Google Nest WiFi hands-on: Range extenders have never sounded so good

They look surprisingly good, too.

It's been three years since Google launched its original WiFi router. Back then, it was one of a few mesh WiFi systems available for home use, promising to blanket your house with sweet, sweet internet coverage. Today, though, there are mesh routers from Netgear, LinkSys and Eero, to name a few. The devices themselves have slowly become prettier, too, looking more like classy ornaments than robotic spiders with tentacular antennae.

Although it never looked as monstrous as typical routers did, the Google WiFi system was starting to feel dated. Good news, then, that the company announced a new version today called Nest WiFi. Instead of having interchangeable routers and repeaters like before, this new mesh system has a base router and companion extenders called Points.

This time around, Google is doing something intriguing. It added a speaker and microphones to the individual Points, so they now double as Google Homes. The Points use the same audio setup as the Nest Mini, which the company also unveiled today. But because the Points have taller bodies than the Nest Mini, they have larger chambers for sound to resonate, which should mean better quality audio. The Points sounded fuller and louder than the Nest Mini when I listened to the same song on both devices at a recent briefing.

You can also talk to the Points to ask Google Assistant for things like the weather, your schedule and to control your smart home devices -- basically everything you'd do with the regular Assistant-enabled speaker. With Nest WiFi, you can also ask Assistant some network-specific questions like "What's my internet speed" or to pause the connection for specific devices. That latter command comes in handy if you're dealing with misbehaving children or guests, for example.

If you have a smart display in your house, you can ask Assistant to help your guests connect to your WiFi, and it will display a QR code. Your visitors can scan that and get on your network without having to enter a password. Handy.

Google Nest WiFi

Each Point also features what Google Nest product lead for connectivity Sanjay Noronha called an "underglow light." This illuminates when you're talking to the speaker and is there to indicate that Assistant is listening. If that makes you feel uneasy, you can also turn off the mics with a switch near the Point's base.

One of the highlights of the Google WiFi system three years ago was how its companion app made setting up your network super easy. You could create temporary guest networks, pause connections to specific devices, share passwords with visitors or prioritize specific machines. The new Nest WiFi has all these features too, along with the ability to set up WiFi groups, blacklist websites and set schedules for your kids.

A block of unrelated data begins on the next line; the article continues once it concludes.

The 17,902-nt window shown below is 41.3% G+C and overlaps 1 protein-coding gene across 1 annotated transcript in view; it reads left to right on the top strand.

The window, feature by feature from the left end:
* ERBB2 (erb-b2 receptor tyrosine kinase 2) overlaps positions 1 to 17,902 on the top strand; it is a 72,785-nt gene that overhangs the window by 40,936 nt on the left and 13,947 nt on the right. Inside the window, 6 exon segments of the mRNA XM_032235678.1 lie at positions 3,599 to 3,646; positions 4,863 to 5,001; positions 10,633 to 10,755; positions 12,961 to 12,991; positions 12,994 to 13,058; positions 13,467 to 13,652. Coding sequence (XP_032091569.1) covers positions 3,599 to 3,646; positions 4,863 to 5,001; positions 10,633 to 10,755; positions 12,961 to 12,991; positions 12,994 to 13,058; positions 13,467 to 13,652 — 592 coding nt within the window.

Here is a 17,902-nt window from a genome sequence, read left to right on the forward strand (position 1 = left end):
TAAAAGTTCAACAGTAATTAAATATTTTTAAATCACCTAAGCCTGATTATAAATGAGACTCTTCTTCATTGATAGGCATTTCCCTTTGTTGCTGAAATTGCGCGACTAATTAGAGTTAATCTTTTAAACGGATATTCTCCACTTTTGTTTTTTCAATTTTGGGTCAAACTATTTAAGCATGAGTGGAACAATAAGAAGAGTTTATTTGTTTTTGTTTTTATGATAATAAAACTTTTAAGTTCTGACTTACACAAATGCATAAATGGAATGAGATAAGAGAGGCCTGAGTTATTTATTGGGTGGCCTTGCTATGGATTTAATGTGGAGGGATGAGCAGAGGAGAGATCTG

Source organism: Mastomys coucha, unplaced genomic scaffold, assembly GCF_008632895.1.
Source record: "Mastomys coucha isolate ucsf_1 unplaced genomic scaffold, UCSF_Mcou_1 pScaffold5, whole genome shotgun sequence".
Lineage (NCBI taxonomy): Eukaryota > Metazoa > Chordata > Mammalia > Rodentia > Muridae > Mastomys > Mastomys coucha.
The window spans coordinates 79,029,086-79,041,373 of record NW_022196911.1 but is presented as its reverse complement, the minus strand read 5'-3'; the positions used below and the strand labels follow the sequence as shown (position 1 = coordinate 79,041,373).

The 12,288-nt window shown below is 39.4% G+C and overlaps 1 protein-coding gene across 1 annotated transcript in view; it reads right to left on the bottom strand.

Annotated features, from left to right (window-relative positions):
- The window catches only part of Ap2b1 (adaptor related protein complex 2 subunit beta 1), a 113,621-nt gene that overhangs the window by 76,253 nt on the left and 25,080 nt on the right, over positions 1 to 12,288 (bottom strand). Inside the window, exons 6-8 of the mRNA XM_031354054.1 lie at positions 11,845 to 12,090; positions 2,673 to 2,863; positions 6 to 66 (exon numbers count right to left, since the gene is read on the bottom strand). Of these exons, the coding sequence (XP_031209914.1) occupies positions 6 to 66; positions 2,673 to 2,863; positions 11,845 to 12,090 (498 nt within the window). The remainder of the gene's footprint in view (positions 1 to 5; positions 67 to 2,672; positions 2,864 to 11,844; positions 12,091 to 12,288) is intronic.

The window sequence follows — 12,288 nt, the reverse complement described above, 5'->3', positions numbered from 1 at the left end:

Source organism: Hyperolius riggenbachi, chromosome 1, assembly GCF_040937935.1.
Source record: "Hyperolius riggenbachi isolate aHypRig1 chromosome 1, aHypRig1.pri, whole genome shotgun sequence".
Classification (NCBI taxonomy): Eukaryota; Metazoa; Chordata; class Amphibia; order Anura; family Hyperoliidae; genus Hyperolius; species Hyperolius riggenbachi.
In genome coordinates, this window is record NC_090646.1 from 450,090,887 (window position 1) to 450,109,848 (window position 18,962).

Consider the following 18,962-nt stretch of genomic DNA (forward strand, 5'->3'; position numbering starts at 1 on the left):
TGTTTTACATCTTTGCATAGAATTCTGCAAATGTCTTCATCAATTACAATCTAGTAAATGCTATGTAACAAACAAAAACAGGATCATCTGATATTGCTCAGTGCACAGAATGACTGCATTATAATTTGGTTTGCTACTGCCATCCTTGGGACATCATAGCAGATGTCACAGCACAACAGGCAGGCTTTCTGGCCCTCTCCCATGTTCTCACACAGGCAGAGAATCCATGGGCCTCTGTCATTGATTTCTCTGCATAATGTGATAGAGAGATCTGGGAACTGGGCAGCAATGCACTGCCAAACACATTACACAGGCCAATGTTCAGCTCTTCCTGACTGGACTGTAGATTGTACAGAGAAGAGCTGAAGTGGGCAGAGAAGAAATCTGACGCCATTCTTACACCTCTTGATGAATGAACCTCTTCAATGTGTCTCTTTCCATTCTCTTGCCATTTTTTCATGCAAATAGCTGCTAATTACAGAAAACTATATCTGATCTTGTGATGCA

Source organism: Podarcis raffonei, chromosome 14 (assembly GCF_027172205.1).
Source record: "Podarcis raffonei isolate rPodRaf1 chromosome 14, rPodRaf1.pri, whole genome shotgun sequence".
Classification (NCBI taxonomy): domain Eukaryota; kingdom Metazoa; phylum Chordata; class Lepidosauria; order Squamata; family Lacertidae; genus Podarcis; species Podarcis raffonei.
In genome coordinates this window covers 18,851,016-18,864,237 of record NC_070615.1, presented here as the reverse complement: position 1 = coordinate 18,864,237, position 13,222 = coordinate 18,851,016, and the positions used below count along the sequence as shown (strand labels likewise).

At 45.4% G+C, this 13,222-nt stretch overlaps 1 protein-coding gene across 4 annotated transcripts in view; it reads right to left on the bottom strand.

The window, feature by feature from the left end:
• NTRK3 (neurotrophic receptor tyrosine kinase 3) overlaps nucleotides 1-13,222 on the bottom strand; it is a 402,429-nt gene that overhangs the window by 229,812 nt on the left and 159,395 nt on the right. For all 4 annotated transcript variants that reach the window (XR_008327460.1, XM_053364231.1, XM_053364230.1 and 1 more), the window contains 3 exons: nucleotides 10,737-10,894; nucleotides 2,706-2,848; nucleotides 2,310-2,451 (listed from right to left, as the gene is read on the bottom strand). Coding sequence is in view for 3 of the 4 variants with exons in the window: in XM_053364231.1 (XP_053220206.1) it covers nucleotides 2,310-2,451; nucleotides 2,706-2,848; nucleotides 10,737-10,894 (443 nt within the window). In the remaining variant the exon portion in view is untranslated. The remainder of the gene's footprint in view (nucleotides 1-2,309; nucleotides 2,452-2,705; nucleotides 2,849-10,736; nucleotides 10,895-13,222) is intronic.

Google also upgraded the router hardware, too. It now features 4x4 antennas and supports AC2200 MU-MIMO WiFi, which is twice as fast as the original Google WiFi's AC1200 2x2 setup. Both systems run dual-band WiFi supporting 802.11a/b/g/n/ac standards. You'll find a barrel jack power connector and dual gigabit ethernet ports on the router, while the Points don't have the latter. Both devices support Bluetooth Low Energy and low-power Thread radios.

Google Nest WiFi

Physically, the new router and Points are taller and rounder than their predecessors. Sure, the original router had a circular shape, but its top and bottom edges were angular. On the Nest WiFi, there aren't any sharp edges -- pretty much every line is curved. This gives the devices a softer, homier aesthetic.

The actual router itself is available in white, while the Points come in white, pink or gray. You can buy them in packs of two (one router and one Point) for $269, which will cover up to 3,800 square feet -- a range that Google says is adequate for most American homes. Beyond that, you can get the three-pack for $349 or add Points for $149 each (only available online). If you only need to cover about 2,200 square feet, you can just get the router itself for $169. Those who currently own the existing Google WiFi can add the Nest WiFi router or Points to their current systems.

Google's product costs more than Amazon's Eero, which starts at $99. But the latter offers less coverage (1,500 square feet with the router alone) than the Nest WiFi and only supports 2x2 MU-MIMO. Plus, only Google's repeaters currently double as smart speakers. Considering you're getting a two-in-one device, the Nest WiFi system looks to be a useful, attractive way to improve your home connectivity. You'll just have to wait till November 4th for the devices to go on sale if you want to buy them.